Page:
Oil and Gas

US on course to become world’s largest exporter of natural gas: IEA

Key Points
  • The U.S. is challenging Qatar and Australia as leading exporter of natural gas.
  • The industrial sector will replace power companies as the biggest natural gas customer.
  • Three new LNG terminals are being built on Texas coastline.
US on course to become world's largest exporter of natural gas: IEA
US on course to become world's largest exporter of natural gas: IEA

The United States is challenging Australia and Qatar as the world's largest exporter of natural gas, according to a new report by the International Energy Agency.

Global gas demand is expected to grow by 1.6 percent a year for the next five years, with consumption on track to hit almost 4,000 billion cubic meters by 2022. China is projected to account for almost 40 percent of growth.

"The U.S. shale revolution shows no sign of running out of steam and its effects are now amplified by a second revolution of rising LNG supplies," IEA Executive Director Fatih Birol said in a statement Thursday.

The Asia Vision LNG carrier ship at the Cheniere Energy terminal in this aerial photograph taken over Sabine Pass, Texas, Feb. 24, 2016
Lindsey Janies | Bloomberg | Getty Images

"Also, the rising number of LNG consuming countries, from 15 in 2005 to 39 this year, shows that LNG attracts many new customers, especially in the emerging world," Birol added.

The U.S. is already the world's largest producer of natural gas. The IEA estimated that by 2022 the country's production will be 890 bcm, more than a fifth of global gas output.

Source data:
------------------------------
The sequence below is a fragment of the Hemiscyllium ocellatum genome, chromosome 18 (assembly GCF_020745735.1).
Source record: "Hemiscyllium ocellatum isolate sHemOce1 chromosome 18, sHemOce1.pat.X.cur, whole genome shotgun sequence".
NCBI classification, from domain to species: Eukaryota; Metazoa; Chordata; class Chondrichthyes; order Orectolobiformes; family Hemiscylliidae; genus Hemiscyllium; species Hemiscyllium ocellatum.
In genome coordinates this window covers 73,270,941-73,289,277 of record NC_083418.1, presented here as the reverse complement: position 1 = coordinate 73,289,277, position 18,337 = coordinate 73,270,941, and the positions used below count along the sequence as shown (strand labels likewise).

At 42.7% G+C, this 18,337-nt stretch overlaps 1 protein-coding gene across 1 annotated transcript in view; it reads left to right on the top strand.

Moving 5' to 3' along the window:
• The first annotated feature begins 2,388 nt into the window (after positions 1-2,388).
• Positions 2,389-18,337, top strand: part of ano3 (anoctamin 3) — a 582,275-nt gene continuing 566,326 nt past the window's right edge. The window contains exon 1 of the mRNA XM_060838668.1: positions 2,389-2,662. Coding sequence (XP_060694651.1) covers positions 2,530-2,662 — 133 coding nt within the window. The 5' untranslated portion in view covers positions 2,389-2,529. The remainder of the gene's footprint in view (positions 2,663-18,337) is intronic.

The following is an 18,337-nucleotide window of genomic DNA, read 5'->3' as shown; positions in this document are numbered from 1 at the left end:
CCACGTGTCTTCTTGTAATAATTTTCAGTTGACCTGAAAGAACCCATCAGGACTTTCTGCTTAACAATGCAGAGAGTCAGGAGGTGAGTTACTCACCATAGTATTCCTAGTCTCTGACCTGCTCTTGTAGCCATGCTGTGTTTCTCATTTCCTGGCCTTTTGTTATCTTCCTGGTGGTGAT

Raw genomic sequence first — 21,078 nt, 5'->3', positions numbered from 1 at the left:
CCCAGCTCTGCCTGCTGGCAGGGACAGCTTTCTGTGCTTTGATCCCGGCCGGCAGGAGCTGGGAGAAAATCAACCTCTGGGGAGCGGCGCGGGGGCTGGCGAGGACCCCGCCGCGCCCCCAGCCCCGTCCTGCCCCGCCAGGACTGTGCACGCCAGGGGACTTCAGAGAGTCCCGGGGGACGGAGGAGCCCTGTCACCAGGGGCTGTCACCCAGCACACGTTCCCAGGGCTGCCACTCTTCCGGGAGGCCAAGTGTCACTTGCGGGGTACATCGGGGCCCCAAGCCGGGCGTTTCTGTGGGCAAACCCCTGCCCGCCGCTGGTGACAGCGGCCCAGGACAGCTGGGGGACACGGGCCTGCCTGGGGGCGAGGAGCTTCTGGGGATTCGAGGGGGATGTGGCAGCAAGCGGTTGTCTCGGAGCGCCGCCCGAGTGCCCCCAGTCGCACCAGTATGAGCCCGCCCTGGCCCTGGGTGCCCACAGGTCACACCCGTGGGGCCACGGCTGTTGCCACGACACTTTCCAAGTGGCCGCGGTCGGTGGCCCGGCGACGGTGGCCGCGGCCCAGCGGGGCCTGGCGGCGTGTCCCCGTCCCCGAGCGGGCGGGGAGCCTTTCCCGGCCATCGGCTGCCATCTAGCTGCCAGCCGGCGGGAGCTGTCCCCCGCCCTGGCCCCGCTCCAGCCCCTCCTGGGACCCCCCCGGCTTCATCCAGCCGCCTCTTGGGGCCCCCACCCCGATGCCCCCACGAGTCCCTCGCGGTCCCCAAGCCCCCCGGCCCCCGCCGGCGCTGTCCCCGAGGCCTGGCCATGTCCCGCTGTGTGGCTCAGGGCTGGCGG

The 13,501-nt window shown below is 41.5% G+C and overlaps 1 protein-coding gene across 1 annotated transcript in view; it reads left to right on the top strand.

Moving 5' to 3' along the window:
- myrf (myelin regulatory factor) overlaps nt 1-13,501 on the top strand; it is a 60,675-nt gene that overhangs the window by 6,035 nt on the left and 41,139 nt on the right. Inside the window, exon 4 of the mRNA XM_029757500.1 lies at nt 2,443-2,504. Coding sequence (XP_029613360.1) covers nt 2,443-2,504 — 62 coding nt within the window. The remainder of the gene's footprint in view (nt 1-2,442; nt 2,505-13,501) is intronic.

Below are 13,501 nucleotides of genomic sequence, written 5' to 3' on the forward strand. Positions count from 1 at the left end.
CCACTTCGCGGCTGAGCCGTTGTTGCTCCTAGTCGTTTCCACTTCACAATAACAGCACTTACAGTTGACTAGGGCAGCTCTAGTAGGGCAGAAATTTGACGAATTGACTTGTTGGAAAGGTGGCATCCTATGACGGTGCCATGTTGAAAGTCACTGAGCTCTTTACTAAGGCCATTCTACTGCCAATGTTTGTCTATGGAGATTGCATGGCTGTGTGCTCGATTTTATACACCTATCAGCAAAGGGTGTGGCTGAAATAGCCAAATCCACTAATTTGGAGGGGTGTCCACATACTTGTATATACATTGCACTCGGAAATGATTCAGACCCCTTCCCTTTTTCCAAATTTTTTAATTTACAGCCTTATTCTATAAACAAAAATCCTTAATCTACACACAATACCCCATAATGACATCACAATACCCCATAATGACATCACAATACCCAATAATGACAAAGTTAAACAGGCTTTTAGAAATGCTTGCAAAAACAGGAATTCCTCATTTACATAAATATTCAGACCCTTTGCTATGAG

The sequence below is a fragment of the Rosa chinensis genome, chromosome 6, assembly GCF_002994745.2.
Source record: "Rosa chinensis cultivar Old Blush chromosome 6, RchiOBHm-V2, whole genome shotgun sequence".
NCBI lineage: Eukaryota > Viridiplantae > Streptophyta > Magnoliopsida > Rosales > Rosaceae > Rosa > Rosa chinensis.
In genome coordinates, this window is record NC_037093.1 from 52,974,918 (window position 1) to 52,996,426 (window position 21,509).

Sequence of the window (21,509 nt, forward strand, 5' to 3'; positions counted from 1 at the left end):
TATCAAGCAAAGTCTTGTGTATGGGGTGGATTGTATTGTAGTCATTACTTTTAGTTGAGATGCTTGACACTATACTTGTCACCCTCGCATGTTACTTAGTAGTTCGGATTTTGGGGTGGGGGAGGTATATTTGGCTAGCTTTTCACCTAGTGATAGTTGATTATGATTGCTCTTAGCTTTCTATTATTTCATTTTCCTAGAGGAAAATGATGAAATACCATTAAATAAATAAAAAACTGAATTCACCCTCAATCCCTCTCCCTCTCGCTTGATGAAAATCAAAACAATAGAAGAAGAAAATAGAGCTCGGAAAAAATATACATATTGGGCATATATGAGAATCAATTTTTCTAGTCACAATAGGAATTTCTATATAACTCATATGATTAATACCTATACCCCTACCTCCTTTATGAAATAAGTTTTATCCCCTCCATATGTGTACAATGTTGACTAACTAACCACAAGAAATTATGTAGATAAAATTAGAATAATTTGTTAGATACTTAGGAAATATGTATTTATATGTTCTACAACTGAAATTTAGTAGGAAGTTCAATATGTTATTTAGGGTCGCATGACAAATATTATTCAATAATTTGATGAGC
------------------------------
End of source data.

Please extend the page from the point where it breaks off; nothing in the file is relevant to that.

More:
The IEA said the United States will challenge Qatar and Australia as the highest exporter by 2022 with more than half of the natural gas produced to be converted to liquefied natural gas for export.

In a bid to increase export demand, three major LNG terminals under construction on the Texan coast will double the number of U.S. ports currently in use.

Industry driving demand

Future demand will be driven by the industrial sector, according to the IEA, as its traditional use in power generation is trimmed by a growing mix of renewables and coal.

The report added that increased liquefaction capacity is coming into a market already well supplied, and the glut is driving down prices to interest new countries such as Pakistan, Thailand and Jordan.

But it warned that disruption to traditional routes of energy supply was a likely outcome of cheaper, export LNG, and highlighted the current diplomatic standoff involving Qatar and Saudi Arabia.

"Even in a well-supplied market, recent events remind us that gas security remains a critical issue," Birol said.